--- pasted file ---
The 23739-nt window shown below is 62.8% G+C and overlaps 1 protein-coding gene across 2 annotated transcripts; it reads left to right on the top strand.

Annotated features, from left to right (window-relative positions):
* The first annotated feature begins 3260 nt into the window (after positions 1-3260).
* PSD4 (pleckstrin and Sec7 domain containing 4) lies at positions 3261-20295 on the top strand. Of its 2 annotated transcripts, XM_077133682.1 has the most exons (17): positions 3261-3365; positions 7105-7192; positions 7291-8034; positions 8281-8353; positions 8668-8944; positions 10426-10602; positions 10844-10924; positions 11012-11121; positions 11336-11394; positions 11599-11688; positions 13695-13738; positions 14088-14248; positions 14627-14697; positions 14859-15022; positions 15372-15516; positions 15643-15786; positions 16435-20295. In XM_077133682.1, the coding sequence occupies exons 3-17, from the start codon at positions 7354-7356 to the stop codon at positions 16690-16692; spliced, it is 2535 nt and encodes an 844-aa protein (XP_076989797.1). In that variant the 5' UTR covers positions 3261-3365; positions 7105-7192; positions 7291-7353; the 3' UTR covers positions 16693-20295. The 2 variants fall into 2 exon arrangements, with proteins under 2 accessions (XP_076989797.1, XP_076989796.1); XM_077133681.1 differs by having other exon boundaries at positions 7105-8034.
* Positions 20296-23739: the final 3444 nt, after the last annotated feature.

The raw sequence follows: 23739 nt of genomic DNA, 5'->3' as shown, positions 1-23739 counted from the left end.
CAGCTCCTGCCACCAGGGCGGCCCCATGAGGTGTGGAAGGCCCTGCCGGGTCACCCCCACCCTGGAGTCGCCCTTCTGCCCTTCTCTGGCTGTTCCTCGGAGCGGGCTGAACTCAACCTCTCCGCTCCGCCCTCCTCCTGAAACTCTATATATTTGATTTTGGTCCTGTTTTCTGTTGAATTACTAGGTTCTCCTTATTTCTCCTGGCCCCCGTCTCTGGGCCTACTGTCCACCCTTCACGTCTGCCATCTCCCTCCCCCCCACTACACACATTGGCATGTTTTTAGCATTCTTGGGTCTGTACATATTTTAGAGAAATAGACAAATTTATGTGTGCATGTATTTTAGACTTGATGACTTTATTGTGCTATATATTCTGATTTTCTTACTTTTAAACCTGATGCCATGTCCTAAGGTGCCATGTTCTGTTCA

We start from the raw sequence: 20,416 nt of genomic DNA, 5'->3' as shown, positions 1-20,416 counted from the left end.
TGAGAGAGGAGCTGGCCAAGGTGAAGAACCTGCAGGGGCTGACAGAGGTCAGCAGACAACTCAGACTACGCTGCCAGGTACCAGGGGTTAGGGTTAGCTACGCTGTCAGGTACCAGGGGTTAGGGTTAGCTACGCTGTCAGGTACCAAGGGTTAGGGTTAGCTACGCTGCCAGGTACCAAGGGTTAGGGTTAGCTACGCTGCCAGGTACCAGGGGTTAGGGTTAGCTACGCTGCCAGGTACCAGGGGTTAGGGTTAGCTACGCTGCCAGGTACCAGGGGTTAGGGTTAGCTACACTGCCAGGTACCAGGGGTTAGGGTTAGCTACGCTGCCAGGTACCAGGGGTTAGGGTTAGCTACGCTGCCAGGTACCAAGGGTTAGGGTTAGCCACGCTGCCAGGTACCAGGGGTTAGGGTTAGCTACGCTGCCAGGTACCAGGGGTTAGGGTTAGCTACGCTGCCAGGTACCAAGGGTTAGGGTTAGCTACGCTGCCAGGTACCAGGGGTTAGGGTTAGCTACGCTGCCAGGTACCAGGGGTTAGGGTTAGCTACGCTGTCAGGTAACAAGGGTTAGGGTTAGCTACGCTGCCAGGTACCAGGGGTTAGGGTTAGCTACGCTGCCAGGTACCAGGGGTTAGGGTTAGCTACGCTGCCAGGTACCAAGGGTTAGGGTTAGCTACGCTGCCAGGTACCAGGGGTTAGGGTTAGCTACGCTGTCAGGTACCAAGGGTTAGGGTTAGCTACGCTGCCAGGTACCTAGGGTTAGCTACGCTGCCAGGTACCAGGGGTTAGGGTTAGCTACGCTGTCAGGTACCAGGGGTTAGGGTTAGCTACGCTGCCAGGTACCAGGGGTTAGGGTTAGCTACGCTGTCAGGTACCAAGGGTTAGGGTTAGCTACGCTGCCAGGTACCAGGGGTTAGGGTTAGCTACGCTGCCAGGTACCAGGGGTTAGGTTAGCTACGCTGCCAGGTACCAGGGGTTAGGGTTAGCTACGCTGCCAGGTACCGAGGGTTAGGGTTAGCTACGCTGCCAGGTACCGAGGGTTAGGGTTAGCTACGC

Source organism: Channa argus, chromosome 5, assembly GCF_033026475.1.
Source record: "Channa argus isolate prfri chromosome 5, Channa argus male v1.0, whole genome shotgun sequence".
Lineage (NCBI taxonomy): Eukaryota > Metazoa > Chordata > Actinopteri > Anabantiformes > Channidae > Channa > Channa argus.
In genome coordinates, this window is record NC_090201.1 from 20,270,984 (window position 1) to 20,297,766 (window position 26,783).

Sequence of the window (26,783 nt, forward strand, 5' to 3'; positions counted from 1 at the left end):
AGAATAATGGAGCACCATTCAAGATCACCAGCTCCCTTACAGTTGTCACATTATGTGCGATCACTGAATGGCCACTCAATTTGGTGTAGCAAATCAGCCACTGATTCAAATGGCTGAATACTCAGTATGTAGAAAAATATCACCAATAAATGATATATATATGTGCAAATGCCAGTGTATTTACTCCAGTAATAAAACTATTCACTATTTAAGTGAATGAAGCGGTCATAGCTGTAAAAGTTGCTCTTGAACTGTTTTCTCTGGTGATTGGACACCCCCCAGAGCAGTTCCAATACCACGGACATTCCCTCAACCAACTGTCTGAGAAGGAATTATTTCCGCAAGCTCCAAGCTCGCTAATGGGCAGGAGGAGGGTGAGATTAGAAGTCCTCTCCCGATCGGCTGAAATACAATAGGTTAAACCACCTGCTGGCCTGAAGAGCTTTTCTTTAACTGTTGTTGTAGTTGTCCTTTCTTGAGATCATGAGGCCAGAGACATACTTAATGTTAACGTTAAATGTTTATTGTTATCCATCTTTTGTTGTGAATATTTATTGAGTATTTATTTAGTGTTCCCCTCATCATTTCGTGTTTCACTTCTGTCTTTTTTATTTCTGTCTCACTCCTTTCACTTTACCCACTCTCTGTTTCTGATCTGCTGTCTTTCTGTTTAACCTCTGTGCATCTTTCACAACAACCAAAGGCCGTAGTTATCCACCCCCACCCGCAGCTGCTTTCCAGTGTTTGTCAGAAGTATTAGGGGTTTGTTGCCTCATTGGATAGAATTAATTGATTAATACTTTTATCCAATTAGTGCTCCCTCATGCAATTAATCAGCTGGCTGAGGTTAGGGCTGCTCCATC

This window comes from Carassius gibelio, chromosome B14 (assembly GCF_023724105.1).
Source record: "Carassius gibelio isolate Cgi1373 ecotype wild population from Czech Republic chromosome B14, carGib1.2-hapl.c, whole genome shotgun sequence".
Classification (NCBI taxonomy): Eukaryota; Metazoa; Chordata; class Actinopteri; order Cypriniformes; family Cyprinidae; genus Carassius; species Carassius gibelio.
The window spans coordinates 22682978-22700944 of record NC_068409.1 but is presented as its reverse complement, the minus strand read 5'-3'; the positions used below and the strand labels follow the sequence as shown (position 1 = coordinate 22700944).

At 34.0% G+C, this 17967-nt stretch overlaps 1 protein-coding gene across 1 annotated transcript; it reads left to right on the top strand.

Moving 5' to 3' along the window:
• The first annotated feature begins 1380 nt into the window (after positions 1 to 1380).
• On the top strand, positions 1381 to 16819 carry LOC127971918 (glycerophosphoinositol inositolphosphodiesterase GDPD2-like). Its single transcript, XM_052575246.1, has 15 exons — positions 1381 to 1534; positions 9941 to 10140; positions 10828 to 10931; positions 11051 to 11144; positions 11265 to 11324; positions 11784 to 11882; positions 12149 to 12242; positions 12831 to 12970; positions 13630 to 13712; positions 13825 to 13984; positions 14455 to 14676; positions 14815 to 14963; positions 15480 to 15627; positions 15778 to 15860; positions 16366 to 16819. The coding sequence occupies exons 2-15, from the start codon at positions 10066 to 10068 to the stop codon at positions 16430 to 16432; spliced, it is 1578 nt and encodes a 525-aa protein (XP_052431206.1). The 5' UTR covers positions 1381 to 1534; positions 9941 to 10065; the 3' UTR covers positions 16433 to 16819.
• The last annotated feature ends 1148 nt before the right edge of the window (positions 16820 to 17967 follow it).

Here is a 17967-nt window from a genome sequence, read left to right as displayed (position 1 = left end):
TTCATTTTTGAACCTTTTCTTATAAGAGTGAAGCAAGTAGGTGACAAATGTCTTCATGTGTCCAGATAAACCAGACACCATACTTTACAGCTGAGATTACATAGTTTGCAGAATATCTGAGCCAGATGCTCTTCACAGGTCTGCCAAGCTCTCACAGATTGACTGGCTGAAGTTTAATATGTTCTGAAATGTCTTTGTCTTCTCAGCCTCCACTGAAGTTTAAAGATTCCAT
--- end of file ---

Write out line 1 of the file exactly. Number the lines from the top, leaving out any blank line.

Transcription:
The 23739-nt window shown below is 62.8% G+C and overlaps 1 protein-coding gene across 2 annotated transcripts; it reads left to right on the top strand.